Poetry / February 2011 (Issue 13)


by Nicholas Wong

Scientists say one’s want reflects one’s lack.
Let’s say in the street, you see the smooth
thighs of women. Then, an urge from the parietal lobe
in your watery cerebrum kicks in, so you want to suck
a cherry dipped in dark hot chocolate.

This association is nothing erotic. It is biological –
your body simply lacks sugar and fiber.

Here I am, in a two-star Michelin
restaurant, reviewing your signature green
lies, soaked in a thin layer of lemon
liqueur and ginger oil. They look fresh
and organic. I put a slice, soft and creamy,
on my tongue, the one that you tasted
and tasted you. The lies melt at once, followed
by an after-kick of tepid alcohol. Then,
you appear from the kitchen in white,
looking professional even without the tall
ruffled chef hat, and ask me how many stars
your gratifying lies are worth.

I wake up this morning, with a compulsion to taste my blood.
I distrust Descartes; I believe in the body,
so I listen to it.
I slide a razor along my chin,
the sound of which so calming, almost quiet,
like a cat licking its paws.
A thin red line appears, blood slowly soaking
the white foam. I look into the mirror,
bored with my surface.
Then, I wipe a drop of red with my finger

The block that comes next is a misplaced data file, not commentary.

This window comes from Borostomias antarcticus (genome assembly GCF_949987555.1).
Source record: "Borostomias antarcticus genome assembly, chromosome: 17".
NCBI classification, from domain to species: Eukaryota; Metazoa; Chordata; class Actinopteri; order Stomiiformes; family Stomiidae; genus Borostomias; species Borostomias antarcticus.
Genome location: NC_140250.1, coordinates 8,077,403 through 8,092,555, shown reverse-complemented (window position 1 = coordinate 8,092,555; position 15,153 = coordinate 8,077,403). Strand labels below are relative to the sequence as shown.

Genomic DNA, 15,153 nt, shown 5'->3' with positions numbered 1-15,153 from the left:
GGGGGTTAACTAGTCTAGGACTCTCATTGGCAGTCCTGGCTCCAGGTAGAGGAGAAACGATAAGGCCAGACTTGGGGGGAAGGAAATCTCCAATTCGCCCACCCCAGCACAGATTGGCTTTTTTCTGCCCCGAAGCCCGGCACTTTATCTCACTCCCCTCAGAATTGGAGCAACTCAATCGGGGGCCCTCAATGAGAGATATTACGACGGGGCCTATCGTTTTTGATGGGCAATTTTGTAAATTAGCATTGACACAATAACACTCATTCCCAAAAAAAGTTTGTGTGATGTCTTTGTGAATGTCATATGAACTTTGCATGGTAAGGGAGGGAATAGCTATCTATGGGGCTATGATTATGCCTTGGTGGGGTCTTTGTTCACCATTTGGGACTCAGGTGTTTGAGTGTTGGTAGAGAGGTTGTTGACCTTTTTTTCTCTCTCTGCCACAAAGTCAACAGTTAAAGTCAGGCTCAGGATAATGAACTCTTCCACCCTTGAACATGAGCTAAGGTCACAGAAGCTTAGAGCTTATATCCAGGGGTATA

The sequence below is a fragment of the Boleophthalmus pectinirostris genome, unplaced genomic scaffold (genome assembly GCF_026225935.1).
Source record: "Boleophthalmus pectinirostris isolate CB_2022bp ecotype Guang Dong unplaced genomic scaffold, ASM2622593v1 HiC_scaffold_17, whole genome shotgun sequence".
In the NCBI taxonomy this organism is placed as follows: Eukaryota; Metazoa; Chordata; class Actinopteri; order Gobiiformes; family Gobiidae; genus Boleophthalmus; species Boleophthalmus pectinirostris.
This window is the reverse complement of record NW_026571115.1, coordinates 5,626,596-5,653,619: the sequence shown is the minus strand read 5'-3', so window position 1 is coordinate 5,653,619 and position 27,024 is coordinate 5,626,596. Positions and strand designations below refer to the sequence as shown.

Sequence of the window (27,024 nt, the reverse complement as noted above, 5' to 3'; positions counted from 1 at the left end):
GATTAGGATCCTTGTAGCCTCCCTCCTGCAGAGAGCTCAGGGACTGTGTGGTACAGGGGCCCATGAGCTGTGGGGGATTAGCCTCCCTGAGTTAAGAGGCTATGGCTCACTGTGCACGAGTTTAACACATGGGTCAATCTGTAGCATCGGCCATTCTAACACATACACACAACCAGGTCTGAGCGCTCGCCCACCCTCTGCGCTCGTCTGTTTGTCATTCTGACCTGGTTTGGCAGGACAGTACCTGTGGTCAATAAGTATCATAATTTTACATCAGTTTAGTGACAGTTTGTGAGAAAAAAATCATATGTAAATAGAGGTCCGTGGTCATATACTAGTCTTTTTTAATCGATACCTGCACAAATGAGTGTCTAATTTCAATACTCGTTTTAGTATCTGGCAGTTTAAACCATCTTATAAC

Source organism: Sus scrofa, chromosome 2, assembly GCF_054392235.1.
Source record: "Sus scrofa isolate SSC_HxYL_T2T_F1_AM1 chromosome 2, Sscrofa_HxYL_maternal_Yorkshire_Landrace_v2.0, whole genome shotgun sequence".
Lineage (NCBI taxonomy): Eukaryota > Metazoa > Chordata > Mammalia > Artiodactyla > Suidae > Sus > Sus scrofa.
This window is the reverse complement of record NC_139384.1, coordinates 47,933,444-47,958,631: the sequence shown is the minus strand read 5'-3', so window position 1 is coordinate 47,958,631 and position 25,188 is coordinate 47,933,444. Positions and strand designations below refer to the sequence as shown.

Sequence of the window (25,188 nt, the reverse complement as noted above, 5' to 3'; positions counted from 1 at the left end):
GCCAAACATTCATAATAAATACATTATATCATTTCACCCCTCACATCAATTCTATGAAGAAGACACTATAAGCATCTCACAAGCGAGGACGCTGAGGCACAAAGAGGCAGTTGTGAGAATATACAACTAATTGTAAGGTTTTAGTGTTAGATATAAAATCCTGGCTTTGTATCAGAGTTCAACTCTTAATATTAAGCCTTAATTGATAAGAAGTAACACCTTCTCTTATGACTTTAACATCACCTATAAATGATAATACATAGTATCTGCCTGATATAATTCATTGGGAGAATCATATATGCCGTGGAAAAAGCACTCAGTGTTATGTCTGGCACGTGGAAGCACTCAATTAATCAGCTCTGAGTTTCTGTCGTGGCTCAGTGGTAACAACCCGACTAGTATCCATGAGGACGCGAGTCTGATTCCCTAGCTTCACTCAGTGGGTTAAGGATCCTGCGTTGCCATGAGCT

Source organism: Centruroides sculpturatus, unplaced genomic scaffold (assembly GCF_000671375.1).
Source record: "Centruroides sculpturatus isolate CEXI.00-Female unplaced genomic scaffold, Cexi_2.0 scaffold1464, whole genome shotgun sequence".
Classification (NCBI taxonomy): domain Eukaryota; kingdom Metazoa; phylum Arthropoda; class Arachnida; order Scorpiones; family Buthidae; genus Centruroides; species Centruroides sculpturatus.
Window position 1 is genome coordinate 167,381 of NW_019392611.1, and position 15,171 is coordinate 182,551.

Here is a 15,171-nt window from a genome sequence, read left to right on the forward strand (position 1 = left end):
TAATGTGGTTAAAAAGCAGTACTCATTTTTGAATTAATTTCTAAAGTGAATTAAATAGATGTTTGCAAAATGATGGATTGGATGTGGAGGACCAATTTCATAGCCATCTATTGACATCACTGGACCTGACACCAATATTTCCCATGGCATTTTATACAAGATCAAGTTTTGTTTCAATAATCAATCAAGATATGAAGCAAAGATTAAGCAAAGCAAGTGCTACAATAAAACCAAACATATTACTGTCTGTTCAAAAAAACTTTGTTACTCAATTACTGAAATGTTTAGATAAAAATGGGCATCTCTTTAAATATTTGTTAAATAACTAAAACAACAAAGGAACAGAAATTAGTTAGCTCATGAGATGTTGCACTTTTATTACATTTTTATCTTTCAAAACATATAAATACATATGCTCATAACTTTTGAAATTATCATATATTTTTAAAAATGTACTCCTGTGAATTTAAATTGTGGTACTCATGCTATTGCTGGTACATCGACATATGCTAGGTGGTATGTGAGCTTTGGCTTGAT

and have a good taste of my inner self.

Last day of every month,
in this elderly home,

the same birthday song dies out,
followed by disjointed rounds of clapping.

Wishes then fill up the room,
wishes whispered by those

who cannot name names
and recall when they were born.

Their bed, their breaths and their hair
smell fetidly the same.

Nurses urge them to make wishes
before it is too late. They do.

Wallpapers are busy listening,
contemplating what they want.

Let me live one more day
I want to see my children

I will give them up if only
I could live one more day

Then, they gather the greatest
strength from their weakest lungs and

blow the candles.
As they wish,

the flames are gone,
leaving the lonely sugar-coated

cake on the table,
surrounded by soulless gazes

that truly appreciate perhaps
their last sweetness in life.

He finally confessed
his dirty deeds.
She did not cry.
Her face
once hidden in her body
surfaced slowly.
She started to become
like a human
especially when he
introduced his pores
to her fingertips again –
warm but crunchy
like home-baked brownies.
He endorsed the divine touch.
She repaid with discreet food
from the microwave
that gorged their stomachs
gorgeously in micro ways.

After eating,
he hushed her.
He forbade speeches.
He skipped pillow talks.
A woman’s lips –
he thought –
should chant for his hairy skin.
To him, words lost what
they meant when said to those
who meant nothing.
That mouth should be sealed
and concealed –

Editors' note: Read "A Cup of Fine Tea: Nicholas Y.B. Wong's "Appetites"" here. 

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All poems, stories and other contributions copyright to their respective authors unless otherwise noted.